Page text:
68% of UAE students never do this...
A new Unicef program seeks to fight obesity that is now rampant in the UAE. (Shutterstock/File)
Nearly three-quarters of 5,000 students surveyed in the UAE do not exercise or exercise for less than an hour a day, a new study has found. Experts recommend that children exercise for at least one hour a day.
The study was part of a Unicef program, which aims to fight the increasing rate of obesity among children in the UAE.
In 2010, a Global School Health Survey indicated that 40 per cent of students between 12 and 15 in the UAE were obese or overweight.
This is a major concern because the UAE has been ranked 11th globally in terms of high prevalence of diabetes, a disease primarily linked to obesity and unhealthy eating habits.
In response to this rising concern, the General Women’s Union and Unicef launched a school program for the ‘Prevention of obesity in children,’ in a number of state schools in 2011-12. The programme aims to raise awareness among students, staff and parents on the importance of leading a healthy lifestyle.
The project, which targets students in government schools between the ages of 12-15, was first implemented by collecting data such as height and weight and percentage of body fat. A student questionnaire collecting data on students’ knowledge of healthy eating and habits was also conducted.
Preliminary analysis of the data revealed that healthy eating awareness among girls was higher (59 per cent) than boys (58 per cent). It found that 21 per cent of students do not drink milk, and 55 per cent do not eat fruit, and 68 per cent do not exercise or exercise less than an hour a day.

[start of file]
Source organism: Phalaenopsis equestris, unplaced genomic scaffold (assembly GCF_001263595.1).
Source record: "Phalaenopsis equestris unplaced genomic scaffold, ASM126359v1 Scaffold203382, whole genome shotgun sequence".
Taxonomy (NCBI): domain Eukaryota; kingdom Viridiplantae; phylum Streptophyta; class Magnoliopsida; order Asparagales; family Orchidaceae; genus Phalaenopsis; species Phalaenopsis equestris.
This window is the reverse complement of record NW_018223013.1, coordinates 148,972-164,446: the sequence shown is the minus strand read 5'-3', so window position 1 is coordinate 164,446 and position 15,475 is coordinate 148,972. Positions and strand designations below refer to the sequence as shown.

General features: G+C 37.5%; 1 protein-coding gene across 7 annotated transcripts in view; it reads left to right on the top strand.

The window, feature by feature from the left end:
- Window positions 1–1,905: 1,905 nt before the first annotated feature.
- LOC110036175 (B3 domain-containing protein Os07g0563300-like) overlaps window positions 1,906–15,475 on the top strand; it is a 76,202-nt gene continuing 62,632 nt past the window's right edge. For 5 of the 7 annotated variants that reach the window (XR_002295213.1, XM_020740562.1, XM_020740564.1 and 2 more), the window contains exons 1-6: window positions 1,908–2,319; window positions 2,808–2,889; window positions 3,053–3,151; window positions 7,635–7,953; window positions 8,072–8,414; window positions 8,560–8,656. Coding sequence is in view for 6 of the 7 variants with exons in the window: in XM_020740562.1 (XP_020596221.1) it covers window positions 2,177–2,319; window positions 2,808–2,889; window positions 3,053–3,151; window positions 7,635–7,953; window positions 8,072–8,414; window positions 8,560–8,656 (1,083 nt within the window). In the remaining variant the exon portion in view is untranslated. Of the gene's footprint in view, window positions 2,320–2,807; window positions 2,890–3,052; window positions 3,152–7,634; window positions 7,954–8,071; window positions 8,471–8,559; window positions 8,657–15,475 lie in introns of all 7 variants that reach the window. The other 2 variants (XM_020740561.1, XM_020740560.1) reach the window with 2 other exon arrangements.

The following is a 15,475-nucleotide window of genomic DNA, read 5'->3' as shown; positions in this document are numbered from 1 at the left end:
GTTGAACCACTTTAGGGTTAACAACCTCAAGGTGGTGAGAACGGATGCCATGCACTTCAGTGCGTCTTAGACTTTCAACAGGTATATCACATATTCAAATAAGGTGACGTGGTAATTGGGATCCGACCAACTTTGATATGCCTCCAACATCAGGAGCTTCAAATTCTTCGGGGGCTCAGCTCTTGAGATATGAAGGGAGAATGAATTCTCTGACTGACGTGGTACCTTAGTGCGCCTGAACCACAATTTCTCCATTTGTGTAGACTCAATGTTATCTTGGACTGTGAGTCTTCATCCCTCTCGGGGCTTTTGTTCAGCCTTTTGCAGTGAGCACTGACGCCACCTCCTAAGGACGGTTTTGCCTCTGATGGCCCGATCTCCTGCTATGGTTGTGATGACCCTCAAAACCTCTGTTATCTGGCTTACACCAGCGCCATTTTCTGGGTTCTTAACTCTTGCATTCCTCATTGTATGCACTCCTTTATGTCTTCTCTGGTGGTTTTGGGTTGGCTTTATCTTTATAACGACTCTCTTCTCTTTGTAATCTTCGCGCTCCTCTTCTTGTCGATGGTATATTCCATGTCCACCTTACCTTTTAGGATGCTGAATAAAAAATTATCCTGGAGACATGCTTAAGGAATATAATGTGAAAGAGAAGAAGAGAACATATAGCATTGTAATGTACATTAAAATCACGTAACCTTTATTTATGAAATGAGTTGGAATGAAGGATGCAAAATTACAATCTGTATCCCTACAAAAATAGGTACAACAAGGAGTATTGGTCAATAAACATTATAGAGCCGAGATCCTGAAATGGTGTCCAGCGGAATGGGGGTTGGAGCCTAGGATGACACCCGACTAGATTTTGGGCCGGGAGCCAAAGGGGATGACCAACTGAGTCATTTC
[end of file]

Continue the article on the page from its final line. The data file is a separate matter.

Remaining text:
This January, 2,000 students from four schools — Othman Bin Ali Aas Boys’ School and Al Baida school for girls in Ras Al Khaimah and Zaid Bin Al Khattab Boys’ School and Al Ibtihaj girls’ school in Fujairah — took part in the programme.
So far 5,000 students have benefited from the program during the first two phases from schools in Abu Dhabi, Dubai, Ajman and Umm Al Quwain.
As part of the program, Ola Saleh, Unicef nutritionist, organized workshops for mothers as they play a pivotal role in shaping the eating habits of the family.
“The eating habits practised at home will have a tremendous and direct effect on the dietary profile and health of children. As such, we seek to engage mothers so they can learn how to improve the nutrition of the family and promote a healthy lifestyle in their homes.”
The workshops addressed several topics, including the most prevalent dietary habits among students, how to cook in a healthy way, food safety, and answered audience questions about health and nutrition issues.
One mother at Al Baida School for girls in Ras Al Khaimah said: “I’m delighted that this project has been implemented in our school because I was worried about my daughter as I see that poor eating habits have become ‘routine’ for most students.”
The project follows an interactive approach such as games, healthy cooking contests, and experiments.
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